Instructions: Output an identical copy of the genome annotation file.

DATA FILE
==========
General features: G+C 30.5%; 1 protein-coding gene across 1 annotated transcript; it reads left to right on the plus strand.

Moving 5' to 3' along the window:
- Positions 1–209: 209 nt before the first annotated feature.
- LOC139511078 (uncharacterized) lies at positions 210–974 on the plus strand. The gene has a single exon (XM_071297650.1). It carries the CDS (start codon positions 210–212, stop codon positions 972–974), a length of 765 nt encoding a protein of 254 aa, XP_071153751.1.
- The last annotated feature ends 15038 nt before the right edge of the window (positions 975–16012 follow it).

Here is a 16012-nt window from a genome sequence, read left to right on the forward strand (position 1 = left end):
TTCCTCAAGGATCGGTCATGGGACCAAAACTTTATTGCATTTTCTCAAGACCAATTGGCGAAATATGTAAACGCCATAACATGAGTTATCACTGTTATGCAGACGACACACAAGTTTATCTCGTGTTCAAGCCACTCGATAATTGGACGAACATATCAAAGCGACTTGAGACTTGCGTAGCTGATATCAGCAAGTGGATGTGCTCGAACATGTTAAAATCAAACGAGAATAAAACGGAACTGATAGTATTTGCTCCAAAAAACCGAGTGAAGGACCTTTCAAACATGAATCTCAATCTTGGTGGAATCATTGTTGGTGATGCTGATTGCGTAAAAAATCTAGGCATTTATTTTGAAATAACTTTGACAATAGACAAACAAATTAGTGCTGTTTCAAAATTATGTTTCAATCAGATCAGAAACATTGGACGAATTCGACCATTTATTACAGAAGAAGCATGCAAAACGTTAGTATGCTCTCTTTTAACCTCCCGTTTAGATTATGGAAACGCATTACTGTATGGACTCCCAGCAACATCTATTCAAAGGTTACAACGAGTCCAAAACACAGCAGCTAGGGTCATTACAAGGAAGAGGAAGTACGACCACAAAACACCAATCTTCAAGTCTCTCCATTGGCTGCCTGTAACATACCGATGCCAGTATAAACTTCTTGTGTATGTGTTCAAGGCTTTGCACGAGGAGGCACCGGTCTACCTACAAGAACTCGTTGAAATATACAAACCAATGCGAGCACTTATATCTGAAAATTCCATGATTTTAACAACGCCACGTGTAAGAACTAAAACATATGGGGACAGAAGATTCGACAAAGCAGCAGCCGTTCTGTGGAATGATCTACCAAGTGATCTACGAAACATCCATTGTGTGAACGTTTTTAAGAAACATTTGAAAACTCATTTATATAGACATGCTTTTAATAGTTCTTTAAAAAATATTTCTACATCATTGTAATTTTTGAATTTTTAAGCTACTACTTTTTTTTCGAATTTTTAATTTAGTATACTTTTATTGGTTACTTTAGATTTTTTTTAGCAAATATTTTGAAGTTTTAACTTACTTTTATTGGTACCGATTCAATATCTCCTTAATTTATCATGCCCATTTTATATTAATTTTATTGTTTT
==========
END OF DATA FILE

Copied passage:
General features: G+C 30.5%; 1 protein-coding gene across 1 annotated transcript; it reads left to right on the plus strand.

Moving 5' to 3' along the window:
- Positions 1–209: 209 nt before the first annotated feature.
- LOC139511078 (uncharacterized) lies at positions 210–974 on the plus strand. The gene has a single exon (XM_071297650.1). It carries the CDS (start codon positions 210–212, stop codon positions 972–974), a length of 765 nt encoding a protein of 254 aa, XP_071153751.1.
- The last annotated feature ends 15038 nt before the right edge of the window (positions 975–16012 follow it).

Here is a 16012-nt window from a genome sequence, read left to right on the forward strand (position 1 = left end):
TTCCTCAAGGATCGGTCATGGGACCAAAACTTTATTGCATTTTCTCAAGACCAATTGGCGAAATATGTAAACGCCATAACATGAGTTATCACTGTTATGCAGACGACACACAAGTTTATCTCGTGTTCAAGCCACTCGATAATTGGACGAACATATCAAAGCGACTTGAGACTTGCGTAGCTGATATCAGCAAGTGGATGTGCTCGAACATGTTAAAATCAAACGAGAATAAAACGGAACTGATAGTATTTGCTCCAAAAAACCGAGTGAAGGACCTTTCAAACATGAATCTCAATCTTGGTGGAATCATTGTTGGTGATGCTGATTGCGTAAAAAATCTAGGCATTTATTTTGAAATAACTTTGACAATAGACAAACAAATTAGTGCTGTTTCAAAATTATGTTTCAATCAGATCAGAAACATTGGACGAATTCGACCATTTATTACAGAAGAAGCATGCAAAACGTTAGTATGCTCTCTTTTAACCTCCCGTTTAGATTATGGAAACGCATTACTGTATGGACTCCCAGCAACATCTATTCAAAGGTTACAACGAGTCCAAAACACAGCAGCTAGGGTCATTACAAGGAAGAGGAAGTACGACCACAAAACACCAATCTTCAAGTCTCTCCATTGGCTGCCTGTAACATACCGATGCCAGTATAAACTTCTTGTGTATGTGTTCAAGGCTTTGCACGAGGAGGCACCGGTCTACCTACAAGAACTCGTTGAAATATACAAACCAATGCGAGCACTTATATCTGAAAATTCCATGATTTTAACAACGCCACGTGTAAGAACTAAAACATATGGGGACAGAAGATTCGACAAAGCAGCAGCCGTTCTGTGGAATGATCTACCAAGTGATCTACGAAACATCCATTGTGTGAACGTTTTTAAGAAACATTTGAAAACTCATTTATATAGACATGCTTTTAATAGTTCTTTAAAAAATATTTCTACATCATTGTAATTTTTGAATTTTTAAGCTACTACTTTTTTTTCGAATTTTTAATTTAGTATACTTTTATTGGTTACTTTAGATTTTTTTTAGCAAATATTTTGAAGTTTTAACTTACTTTTATTGGTACCGATTCAATATCTCCTTAATTTATCATGCCCATTTTATATTAATTTTATTGTTTT